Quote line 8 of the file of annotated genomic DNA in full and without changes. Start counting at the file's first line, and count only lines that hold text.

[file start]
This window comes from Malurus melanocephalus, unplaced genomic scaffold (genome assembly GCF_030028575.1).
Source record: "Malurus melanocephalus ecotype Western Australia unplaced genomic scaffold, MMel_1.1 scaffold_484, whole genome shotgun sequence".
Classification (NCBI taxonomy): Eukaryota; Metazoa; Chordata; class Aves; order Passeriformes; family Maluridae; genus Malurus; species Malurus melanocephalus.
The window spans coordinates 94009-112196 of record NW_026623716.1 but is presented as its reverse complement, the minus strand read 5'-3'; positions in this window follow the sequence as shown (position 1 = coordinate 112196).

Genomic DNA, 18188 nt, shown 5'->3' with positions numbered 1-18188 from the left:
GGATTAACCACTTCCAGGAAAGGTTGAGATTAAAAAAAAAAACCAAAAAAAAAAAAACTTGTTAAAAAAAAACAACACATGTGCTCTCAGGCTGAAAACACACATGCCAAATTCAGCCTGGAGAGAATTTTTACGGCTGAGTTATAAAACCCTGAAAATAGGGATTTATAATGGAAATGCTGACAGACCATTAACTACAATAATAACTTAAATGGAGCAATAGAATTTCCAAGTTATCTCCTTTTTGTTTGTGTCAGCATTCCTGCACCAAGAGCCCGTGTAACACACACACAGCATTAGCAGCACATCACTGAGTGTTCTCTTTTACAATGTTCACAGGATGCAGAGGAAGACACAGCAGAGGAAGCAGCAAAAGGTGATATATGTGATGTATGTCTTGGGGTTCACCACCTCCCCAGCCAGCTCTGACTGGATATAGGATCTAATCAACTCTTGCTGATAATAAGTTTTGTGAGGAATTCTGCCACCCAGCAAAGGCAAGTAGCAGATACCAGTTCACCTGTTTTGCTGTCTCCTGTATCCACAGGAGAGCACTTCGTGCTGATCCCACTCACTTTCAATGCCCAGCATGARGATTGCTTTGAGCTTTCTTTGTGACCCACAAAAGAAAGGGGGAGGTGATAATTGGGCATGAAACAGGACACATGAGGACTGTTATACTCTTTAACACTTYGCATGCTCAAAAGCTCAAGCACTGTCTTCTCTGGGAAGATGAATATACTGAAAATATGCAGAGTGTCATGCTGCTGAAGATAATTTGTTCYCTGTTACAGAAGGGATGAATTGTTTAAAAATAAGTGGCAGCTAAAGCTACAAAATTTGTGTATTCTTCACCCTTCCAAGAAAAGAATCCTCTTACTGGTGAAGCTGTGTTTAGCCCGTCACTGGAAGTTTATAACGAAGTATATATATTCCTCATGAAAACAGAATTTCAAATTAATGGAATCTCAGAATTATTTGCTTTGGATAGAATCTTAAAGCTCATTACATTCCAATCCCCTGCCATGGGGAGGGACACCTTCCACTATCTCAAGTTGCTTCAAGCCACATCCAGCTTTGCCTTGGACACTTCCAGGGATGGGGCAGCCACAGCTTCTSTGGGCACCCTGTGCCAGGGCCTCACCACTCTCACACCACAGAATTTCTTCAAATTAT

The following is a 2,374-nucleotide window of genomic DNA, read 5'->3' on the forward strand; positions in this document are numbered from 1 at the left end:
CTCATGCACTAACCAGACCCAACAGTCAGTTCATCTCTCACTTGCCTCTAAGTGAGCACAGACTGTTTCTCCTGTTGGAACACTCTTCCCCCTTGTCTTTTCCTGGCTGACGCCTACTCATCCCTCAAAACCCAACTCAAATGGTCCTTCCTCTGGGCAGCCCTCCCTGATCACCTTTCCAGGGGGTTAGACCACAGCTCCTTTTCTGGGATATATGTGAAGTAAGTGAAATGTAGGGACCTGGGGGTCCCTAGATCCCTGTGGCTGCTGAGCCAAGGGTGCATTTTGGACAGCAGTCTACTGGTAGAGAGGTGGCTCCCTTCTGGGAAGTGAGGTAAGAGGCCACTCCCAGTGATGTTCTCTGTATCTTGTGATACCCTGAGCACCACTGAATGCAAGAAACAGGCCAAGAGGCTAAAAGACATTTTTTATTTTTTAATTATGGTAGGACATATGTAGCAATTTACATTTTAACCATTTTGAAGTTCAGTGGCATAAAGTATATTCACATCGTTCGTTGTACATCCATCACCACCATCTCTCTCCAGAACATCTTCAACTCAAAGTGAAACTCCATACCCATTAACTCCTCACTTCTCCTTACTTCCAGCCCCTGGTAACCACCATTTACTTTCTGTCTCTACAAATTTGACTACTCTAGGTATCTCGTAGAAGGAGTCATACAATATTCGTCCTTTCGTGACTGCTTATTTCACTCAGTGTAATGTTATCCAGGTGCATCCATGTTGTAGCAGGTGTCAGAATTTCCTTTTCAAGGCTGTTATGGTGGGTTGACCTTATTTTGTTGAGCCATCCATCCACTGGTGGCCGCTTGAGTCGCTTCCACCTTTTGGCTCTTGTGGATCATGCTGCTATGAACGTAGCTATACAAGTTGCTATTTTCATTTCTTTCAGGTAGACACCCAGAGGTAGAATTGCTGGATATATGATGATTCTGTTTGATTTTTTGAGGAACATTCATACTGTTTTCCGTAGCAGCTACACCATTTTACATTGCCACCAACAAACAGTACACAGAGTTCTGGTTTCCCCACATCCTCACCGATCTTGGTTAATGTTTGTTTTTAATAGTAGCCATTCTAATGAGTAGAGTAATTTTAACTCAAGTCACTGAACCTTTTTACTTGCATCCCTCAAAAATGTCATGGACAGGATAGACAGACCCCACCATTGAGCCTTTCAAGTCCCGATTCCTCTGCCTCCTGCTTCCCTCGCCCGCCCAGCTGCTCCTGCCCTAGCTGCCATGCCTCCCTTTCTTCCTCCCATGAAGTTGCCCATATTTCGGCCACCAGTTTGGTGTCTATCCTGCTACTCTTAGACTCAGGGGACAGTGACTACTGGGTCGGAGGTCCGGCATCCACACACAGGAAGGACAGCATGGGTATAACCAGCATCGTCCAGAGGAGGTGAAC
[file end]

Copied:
CTCATGCACTAACCAGACCCAACAGTCAGTTCATCTCTCACTTGCCTCTAAGTGAGCACAGACTGTTTCTCCTGTTGGAACACTCTTCCCCCTTGTCTTTTCCTGGCTGACGCCTACTCATCCCTCAAAACCCAACTCAAATGGTCCTTCCTCTGGGCAGCCCTCCCTGATCACCTTTCCAGGGGGTTAGACCACAGCTCCTTTTCTGGGATATATGTGAAGTAAGTGAAATGTAGGGACCTGGGGGTCCCTAGATCCCTGTGGCTGCTGAGCCAAGGGTGCATTTTGGACAGCAGTCTACTGGTAGAGAGGTGGCTCCCTTCTGGGAAGTGAGGTAAGAGGCCACTCCCAGTGATGTTCTCTGTATCTTGTGATACCCTGAGCACCACTGAATGCAAGAAACAGGCCAAGAGGCTAAAAGACATTTTTTATTTTTTAATTATGGTAGGACATATGTAGCAATTTACATTTTAACCATTTTGAAGTTCAGTGGCATAAAGTATATTCACATCGTTCGTTGTACATCCATCACCACCATCTCTCTCCAGAACATCTTCAACTCAAAGTGAAACTCCATACCCATTAACTCCTCACTTCTCCTTACTTCCAGCCCCTGGTAACCACCATTTACTTTCTGTCTCTACAAATTTGACTACTCTAGGTATCTCGTAGAAGGAGTCATACAATATTCGTCCTTTCGTGACTGCTTATTTCACTCAGTGTAATGTTATCCAGGTGCATCCATGTTGTAGCAGGTGTCAGAATTTCCTTTTCAAGGCTGTTATGGTGGGTTGACCTTATTTTGTTGAGCCATCCATCCACTGGTGGCCGCTTGAGTCGCTTCCACCTTTTGGCTCTTGTGGATCATGCTGCTATGAACGTAGCTATACAAGTTGCTATTTTCATTTCTTTCAGGTAGACACCCAGAGGTAGAATTGCTGGATATATGATGATTCTGTTTGATTTTTTGAGGAACATTCATACTGTTTTCCGTAGCAGCTACACCATTTTACATTGCCACCAACAAACAGTACACAGAGTTCTGGTTTCCCCACATCCTCACCGATCTTGGTTAATGTTTGTTTTTAATAGTAGCCATTCTAATGAGTAGAGTAATTTTAACTCAAGTCACTGAACCTTTTTACTTGCATCCCTCAAAAATGTCATGGACAGGATAGACAGACCCCACCATTGAGCCTTTCAAGTCCCGATTCCTCTGCCTCCTGCTTCCCTCGCCCGCCCAGCTGCTCCTGCCCTAGCTGCCATGCCTCCCTTTCTTCCTCCCATGAAGTTGCCCATATTTCGGCCACCAGTTTGGTGTCTATCCTGCTACTCTTAGACTCAGGGGACAGTGACTACTGGGTCGGAGGTCCGGCATCCACACACAGGAAGGACAGCATGGGTATAACCAGCATCGTCCAGAGGAGGTGAAC